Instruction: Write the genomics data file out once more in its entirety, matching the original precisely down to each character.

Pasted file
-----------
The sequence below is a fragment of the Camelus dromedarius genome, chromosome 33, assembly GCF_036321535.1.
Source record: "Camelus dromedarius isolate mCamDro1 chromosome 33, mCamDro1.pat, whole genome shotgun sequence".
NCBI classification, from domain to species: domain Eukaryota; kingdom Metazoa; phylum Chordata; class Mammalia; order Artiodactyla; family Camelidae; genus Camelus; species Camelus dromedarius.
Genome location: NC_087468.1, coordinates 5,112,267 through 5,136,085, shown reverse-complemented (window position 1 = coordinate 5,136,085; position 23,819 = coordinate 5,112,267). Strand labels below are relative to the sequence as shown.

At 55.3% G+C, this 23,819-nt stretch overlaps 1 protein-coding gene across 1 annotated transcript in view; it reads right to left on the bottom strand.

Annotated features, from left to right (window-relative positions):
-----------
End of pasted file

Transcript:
The sequence below is a fragment of the Camelus dromedarius genome, chromosome 33, assembly GCF_036321535.1.
Source record: "Camelus dromedarius isolate mCamDro1 chromosome 33, mCamDro1.pat, whole genome shotgun sequence".
NCBI classification, from domain to species: domain Eukaryota; kingdom Metazoa; phylum Chordata; class Mammalia; order Artiodactyla; family Camelidae; genus Camelus; species Camelus dromedarius.
Genome location: NC_087468.1, coordinates 5,112,267 through 5,136,085, shown reverse-complemented (window position 1 = coordinate 5,136,085; position 23,819 = coordinate 5,112,267). Strand labels below are relative to the sequence as shown.

At 55.3% G+C, this 23,819-nt stretch overlaps 1 protein-coding gene across 1 annotated transcript in view; it reads right to left on the bottom strand.

Annotated features, from left to right (window-relative positions):